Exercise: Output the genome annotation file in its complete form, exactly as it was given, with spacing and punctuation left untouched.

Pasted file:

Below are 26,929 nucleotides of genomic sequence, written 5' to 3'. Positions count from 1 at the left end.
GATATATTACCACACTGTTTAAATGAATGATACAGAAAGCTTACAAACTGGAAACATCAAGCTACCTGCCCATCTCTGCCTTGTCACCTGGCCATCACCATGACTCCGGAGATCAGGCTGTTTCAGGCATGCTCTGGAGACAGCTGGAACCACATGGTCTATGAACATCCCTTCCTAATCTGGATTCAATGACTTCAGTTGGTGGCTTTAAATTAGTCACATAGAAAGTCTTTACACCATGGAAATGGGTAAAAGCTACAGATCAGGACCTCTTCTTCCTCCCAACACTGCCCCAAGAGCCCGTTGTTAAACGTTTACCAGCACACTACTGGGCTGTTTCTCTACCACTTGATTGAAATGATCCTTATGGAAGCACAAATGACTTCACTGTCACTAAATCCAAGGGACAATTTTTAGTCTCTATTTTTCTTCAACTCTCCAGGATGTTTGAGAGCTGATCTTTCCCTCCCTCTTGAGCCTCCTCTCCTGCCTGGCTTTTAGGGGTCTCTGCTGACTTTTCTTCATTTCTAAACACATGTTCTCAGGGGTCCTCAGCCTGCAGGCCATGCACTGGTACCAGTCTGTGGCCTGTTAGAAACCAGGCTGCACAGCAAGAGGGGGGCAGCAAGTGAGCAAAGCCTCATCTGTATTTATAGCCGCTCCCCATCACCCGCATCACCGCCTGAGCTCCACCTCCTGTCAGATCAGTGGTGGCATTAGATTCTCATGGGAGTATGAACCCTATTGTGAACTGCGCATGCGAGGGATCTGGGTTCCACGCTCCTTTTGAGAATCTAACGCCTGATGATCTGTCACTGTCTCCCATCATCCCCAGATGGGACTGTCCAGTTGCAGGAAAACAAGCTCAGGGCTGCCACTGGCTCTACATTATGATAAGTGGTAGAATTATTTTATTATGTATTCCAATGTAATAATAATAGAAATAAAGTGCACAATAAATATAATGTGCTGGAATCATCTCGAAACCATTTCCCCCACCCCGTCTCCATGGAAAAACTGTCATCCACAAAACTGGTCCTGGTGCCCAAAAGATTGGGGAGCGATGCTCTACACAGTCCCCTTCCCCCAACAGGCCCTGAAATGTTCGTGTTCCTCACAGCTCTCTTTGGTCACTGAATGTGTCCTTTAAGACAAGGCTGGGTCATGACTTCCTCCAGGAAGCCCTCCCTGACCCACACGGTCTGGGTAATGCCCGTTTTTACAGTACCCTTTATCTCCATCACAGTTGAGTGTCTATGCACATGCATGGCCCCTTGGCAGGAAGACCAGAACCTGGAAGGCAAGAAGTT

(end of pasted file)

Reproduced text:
Below are 26,929 nucleotides of genomic sequence, written 5' to 3'. Positions count from 1 at the left end.
GATATATTACCACACTGTTTAAATGAATGATACAGAAAGCTTACAAACTGGAAACATCAAGCTACCTGCCCATCTCTGCCTTGTCACCTGGCCATCACCATGACTCCGGAGATCAGGCTGTTTCAGGCATGCTCTGGAGACAGCTGGAACCACATGGTCTATGAACATCCCTTCCTAATCTGGATTCAATGACTTCAGTTGGTGGCTTTAAATTAGTCACATAGAAAGTCTTTACACCATGGAAATGGGTAAAAGCTACAGATCAGGACCTCTTCTTCCTCCCAACACTGCCCCAAGAGCCCGTTGTTAAACGTTTACCAGCACACTACTGGGCTGTTTCTCTACCACTTGATTGAAATGATCCTTATGGAAGCACAAATGACTTCACTGTCACTAAATCCAAGGGACAATTTTTAGTCTCTATTTTTCTTCAACTCTCCAGGATGTTTGAGAGCTGATCTTTCCCTCCCTCTTGAGCCTCCTCTCCTGCCTGGCTTTTAGGGGTCTCTGCTGACTTTTCTTCATTTCTAAACACATGTTCTCAGGGGTCCTCAGCCTGCAGGCCATGCACTGGTACCAGTCTGTGGCCTGTTAGAAACCAGGCTGCACAGCAAGAGGGGGGCAGCAAGTGAGCAAAGCCTCATCTGTATTTATAGCCGCTCCCCATCACCCGCATCACCGCCTGAGCTCCACCTCCTGTCAGATCAGTGGTGGCATTAGATTCTCATGGGAGTATGAACCCTATTGTGAACTGCGCATGCGAGGGATCTGGGTTCCACGCTCCTTTTGAGAATCTAACGCCTGATGATCTGTCACTGTCTCCCATCATCCCCAGATGGGACTGTCCAGTTGCAGGAAAACAAGCTCAGGGCTGCCACTGGCTCTACATTATGATAAGTGGTAGAATTATTTTATTATGTATTCCAATGTAATAATAATAGAAATAAAGTGCACAATAAATATAATGTGCTGGAATCATCTCGAAACCATTTCCCCCACCCCGTCTCCATGGAAAAACTGTCATCCACAAAACTGGTCCTGGTGCCCAAAAGATTGGGGAGCGATGCTCTACACAGTCCCCTTCCCCCAACAGGCCCTGAAATGTTCGTGTTCCTCACAGCTCTCTTTGGTCACTGAATGTGTCCTTTAAGACAAGGCTGGGTCATGACTTCCTCCAGGAAGCCCTCCCTGACCCACACGGTCTGGGTAATGCCCGTTTTTACAGTACCCTTTATCTCCATCACAGTTGAGTGTCTATGCACATGCATGGCCCCTTGGCAGGAAGACCAGAACCTGGAAGGCAAGAAGTT